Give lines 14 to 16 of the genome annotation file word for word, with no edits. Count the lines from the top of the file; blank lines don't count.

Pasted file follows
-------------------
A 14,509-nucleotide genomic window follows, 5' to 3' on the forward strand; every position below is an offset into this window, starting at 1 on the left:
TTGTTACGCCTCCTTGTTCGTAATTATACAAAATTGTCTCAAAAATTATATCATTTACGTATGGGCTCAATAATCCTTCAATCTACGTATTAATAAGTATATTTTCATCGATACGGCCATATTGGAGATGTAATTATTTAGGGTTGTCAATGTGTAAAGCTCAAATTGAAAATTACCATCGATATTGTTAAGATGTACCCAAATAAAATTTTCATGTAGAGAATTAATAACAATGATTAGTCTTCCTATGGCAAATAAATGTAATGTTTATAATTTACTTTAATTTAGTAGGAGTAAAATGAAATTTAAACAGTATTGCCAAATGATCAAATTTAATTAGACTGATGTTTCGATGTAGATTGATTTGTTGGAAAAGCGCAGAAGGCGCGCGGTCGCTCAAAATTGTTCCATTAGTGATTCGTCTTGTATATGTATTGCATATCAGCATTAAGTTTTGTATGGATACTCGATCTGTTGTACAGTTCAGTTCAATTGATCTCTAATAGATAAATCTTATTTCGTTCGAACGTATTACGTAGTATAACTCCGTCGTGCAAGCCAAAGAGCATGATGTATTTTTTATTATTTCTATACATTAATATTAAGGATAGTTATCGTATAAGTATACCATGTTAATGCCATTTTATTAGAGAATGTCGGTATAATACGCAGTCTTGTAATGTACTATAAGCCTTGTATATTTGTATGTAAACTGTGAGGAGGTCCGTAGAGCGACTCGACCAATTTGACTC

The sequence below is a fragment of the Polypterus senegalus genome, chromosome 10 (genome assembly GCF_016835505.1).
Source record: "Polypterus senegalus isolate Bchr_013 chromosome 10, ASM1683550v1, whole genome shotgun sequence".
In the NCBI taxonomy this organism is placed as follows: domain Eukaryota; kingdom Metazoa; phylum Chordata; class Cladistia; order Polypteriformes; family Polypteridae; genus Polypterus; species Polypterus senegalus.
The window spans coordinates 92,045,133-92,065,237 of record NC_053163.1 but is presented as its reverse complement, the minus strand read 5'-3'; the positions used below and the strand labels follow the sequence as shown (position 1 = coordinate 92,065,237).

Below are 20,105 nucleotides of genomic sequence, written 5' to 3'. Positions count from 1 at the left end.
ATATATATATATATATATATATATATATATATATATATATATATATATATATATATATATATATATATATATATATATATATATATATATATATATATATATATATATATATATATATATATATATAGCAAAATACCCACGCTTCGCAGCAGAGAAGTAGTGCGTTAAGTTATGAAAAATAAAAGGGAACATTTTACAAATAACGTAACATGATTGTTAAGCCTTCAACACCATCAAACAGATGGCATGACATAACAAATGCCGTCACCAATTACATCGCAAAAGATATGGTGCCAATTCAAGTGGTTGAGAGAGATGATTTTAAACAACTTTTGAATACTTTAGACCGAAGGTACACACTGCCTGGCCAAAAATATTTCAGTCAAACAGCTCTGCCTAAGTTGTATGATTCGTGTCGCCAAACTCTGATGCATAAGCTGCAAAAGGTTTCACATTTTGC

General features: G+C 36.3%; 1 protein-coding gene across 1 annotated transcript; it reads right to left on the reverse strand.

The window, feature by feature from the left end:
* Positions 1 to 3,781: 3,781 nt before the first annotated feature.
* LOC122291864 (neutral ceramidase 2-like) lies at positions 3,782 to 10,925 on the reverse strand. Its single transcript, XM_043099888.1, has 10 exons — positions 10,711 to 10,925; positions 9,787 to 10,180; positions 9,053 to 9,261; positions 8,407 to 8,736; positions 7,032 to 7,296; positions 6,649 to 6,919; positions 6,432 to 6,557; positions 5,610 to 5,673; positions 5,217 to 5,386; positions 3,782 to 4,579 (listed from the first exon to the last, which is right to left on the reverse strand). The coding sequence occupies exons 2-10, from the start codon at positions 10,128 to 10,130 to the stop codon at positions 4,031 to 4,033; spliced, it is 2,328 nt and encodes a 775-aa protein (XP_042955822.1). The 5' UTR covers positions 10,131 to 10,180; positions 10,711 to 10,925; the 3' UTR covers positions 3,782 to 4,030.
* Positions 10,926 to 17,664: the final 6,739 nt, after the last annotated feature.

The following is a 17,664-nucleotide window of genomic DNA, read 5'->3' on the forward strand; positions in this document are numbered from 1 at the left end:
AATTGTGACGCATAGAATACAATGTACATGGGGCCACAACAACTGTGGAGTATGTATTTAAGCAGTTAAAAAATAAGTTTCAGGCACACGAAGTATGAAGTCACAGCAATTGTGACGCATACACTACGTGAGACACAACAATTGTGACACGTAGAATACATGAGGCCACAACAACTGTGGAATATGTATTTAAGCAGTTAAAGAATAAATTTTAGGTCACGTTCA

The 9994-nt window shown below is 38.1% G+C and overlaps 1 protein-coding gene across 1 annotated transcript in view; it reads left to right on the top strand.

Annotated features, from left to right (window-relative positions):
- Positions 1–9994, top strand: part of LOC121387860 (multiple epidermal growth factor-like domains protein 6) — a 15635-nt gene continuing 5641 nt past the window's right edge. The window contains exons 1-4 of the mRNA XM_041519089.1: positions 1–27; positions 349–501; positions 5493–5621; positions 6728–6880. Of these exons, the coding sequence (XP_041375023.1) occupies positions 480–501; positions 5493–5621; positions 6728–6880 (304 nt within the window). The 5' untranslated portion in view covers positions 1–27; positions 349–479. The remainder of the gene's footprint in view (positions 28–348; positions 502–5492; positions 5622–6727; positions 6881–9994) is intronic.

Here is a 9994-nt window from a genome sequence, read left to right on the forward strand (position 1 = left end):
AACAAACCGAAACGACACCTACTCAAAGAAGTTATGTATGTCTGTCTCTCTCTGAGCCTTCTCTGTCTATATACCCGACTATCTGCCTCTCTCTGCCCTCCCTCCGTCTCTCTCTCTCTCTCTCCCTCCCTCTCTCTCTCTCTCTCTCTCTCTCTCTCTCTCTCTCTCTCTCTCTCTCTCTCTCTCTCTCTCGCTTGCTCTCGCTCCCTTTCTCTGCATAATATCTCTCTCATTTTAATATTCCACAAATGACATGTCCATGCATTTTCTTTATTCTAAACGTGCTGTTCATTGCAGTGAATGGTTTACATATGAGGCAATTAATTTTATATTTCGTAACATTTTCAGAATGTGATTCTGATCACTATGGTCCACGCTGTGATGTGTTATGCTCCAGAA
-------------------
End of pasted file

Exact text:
The following is a 17,664-nucleotide window of genomic DNA, read 5'->3' on the forward strand; positions in this document are numbered from 1 at the left end:
AATTGTGACGCATAGAATACAATGTACATGGGGCCACAACAACTGTGGAGTATGTATTTAAGCAGTTAAAAAATAAGTTTCAGGCACACGAAGTATGAAGTCACAGCAATTGTGACGCATACACTACGTGAGACACAACAATTGTGACACGTAGAATACATGAGGCCACAACAACTGTGGAATATGTATTTAAGCAGTTAAAGAATAAATTTTAGGTCACGTTCA

The 9994-nt window shown below is 38.1% G+C and overlaps 1 protein-coding gene across 1 annotated transcript in view; it reads left to right on the top strand.